What is Trigeminal Neuralgia (TN) aka Tic Douloureux
What is trigeminal neuralgia?
Trigeminal neuralgia has several names and acronyms (TN or TGN) – it can be known as tic douloureux or, due to the excruciating pain, ‘the suicide disease‘. It is believed to be the most painful condition known to man. TN is a very painful disorder of the trigeminal nerve, the largest of the cranial nerves, of which there are two: one on each side of the face. Due to each nerve having three branches, it is known as ‘trigeminal’. One branch causes the forehead to feel sensation, the second reaches the cheek, and the third, the jaw.
The pain can last from several seconds to minutes and can be triggered by drinking cold fluids, cold drafts or by chewing, washing the face or brushing the hair. Attacks can go on for weeks or months and medication or surgery do not always stop the attacks. Medication can cause side-effects. The pain can be so excruciating that patients are scared to do anything that involves moving their jaw and try not to talk or eat. Even a light touch to the face can trigger an attack and patients try not to wash or shave their face.
Interestingly, TN is more common on the right side of the face than the left – it very rarely affects both sides.
TN is more common in women than men, and in adults over 50, however it can affect people of any age and it is very rare in children. Luckily, it is extremely rare and estimated to be roughly 0.1% of the UK population.
What causes trigeminal neuralgia?
The exact cause is unknown for the majority of cases of trigeminal neuralgia. It is believed to be due to a blood vessel pressing on the trigeminal nerve as it enters the brain where the pressure from the blood vessel damages the protective outer coating of the nerve (the myelin sheath). This results in the brain receiving signals from the nerve fibres that transmit pain.
Very rarely, trigeminal neuralgia can be caused by a tumour or a cyst pressing on the nerve.
People with multiple sclerosis can experience trigeminal neuralgia but it is extremely rare for this to be their first symptom.
What are the treatment options for trigeminal neuralgia?
As mentioned above, patients are often put on medication before surgery is opted for in cases where the medication causes severe side-effects. The medication used is usually anti-convulsants (or anti-epilepsy drugs). There are other alternatives though, such as NanoVibronix PainShield®, which has been shown in several clinical studies, to reduce pain and help nerve recovery using low frequency therapeutic ultrasound. Unlike conventional bulk wave ultrasound, the PainShield’s unique frequency and intensity affords longer treatment sessions (6 hours overnight) that are more effective than the conventional products. Patients are often pain-free within a matter of weeks, even those that have suffered on and off for over 20 years.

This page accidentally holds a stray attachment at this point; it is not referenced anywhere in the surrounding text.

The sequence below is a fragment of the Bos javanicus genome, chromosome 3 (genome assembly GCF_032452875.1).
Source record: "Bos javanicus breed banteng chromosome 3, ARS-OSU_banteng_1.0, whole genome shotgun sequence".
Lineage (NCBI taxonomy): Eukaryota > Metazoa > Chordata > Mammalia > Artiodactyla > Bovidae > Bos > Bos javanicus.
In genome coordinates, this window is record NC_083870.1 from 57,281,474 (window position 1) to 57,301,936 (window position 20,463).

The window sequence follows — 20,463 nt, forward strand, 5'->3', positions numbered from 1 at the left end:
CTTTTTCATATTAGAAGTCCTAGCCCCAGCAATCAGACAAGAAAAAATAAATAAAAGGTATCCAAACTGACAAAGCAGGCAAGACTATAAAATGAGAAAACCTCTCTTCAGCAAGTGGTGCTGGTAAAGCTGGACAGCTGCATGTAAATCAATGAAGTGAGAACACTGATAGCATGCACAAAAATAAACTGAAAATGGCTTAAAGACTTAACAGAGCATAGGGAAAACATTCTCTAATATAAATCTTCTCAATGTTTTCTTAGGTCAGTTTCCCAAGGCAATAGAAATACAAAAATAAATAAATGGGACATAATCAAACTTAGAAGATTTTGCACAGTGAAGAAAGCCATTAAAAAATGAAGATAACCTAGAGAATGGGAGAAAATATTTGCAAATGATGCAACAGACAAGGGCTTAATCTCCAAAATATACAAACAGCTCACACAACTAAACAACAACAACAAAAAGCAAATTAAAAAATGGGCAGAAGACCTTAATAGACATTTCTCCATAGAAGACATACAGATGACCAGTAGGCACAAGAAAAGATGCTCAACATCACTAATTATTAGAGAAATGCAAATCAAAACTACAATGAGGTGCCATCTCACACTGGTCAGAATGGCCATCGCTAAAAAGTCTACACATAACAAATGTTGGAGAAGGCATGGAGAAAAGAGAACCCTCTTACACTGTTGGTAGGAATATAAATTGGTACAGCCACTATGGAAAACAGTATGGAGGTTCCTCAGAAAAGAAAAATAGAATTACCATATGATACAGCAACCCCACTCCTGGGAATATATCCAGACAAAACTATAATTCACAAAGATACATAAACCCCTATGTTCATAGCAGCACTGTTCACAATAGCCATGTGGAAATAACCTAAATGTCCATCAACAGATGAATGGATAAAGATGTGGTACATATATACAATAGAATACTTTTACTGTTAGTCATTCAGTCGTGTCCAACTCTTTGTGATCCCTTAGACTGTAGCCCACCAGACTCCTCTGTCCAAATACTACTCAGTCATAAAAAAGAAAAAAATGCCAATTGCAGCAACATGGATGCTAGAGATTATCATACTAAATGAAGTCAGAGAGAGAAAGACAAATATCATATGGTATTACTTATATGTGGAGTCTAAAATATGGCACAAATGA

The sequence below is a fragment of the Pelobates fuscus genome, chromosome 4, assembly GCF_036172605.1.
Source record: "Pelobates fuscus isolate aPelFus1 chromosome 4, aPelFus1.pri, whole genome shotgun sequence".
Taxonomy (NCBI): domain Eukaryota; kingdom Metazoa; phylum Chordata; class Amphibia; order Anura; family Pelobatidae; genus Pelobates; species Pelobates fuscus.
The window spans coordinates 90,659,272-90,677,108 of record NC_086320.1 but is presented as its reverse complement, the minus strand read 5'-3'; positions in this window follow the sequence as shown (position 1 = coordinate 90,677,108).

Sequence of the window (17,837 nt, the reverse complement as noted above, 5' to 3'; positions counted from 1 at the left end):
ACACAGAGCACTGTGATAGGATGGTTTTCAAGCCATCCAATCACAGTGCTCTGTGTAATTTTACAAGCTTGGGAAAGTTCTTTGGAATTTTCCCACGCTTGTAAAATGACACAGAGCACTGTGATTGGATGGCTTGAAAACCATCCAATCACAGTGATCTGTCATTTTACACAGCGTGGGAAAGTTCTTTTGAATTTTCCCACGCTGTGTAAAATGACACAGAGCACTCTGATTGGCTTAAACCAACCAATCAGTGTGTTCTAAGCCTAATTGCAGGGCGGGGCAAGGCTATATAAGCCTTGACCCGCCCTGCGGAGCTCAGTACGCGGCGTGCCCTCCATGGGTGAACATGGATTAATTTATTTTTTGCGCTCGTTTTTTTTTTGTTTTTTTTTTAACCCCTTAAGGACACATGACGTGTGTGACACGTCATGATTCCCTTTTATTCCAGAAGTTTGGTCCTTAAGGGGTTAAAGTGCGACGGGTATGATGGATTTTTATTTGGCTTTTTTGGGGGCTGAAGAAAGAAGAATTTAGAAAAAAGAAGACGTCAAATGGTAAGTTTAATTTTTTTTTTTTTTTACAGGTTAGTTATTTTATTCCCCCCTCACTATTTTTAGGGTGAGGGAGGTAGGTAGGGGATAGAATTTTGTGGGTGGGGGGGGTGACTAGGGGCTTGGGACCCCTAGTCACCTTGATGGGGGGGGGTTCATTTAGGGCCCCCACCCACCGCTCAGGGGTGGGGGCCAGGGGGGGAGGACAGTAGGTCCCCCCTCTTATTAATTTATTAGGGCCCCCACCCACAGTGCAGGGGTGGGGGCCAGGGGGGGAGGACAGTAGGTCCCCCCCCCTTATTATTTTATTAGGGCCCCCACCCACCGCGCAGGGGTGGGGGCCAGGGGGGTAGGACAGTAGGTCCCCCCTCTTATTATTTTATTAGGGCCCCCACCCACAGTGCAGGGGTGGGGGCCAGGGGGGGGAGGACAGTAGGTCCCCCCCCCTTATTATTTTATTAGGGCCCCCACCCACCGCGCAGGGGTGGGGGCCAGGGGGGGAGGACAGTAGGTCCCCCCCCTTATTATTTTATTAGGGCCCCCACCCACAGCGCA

My wife has suffered from Trigeminal Neuralgia for over 20 years and we have tried basically everything on the market, i.e. medicine prescribed by doctors, i.e. tablets, ointment, gel, you name it but no pain relief. She also went for x-rays at a dentist who pull some of her teeth because he believed that it was the teeth that caused the pain. Again no pain relief.
She also tried zelitrex for shingles because the doctor believed it was the underlying cause. One doctor also referred her for a brain scan while another prescribed drops for her ears because it was a transferable disease in the family. As you can see everything on the market to relieve the pain. Nothing worked until we came across and tried the NanoVibronix PainShield.
At first the tenderness increased but we persisted, and after 14 days we noticed some improvement, the pain was reduced and within 8 weeks the pain completely disappeared. We couldn’t be happier with the results. We still continue with the treatment a full 6.5 hrs every alternate night and will do so for the next 4 weeks. We will then gradually step down on the treatment until we have completely stopped with the therapy. Will give feedback once we reach that stage and discover what is happening with her and the trigeminal neuralgia.
It will help other patients that are in pain but aren’t sure if it can help them… Some have suffered for years but are tired of things not working. Maybe the PainShield will work for them too as it does in at least 73% of the cases. My wife is an example of total relief for the last three weeks now.
WV, Dubai, UAE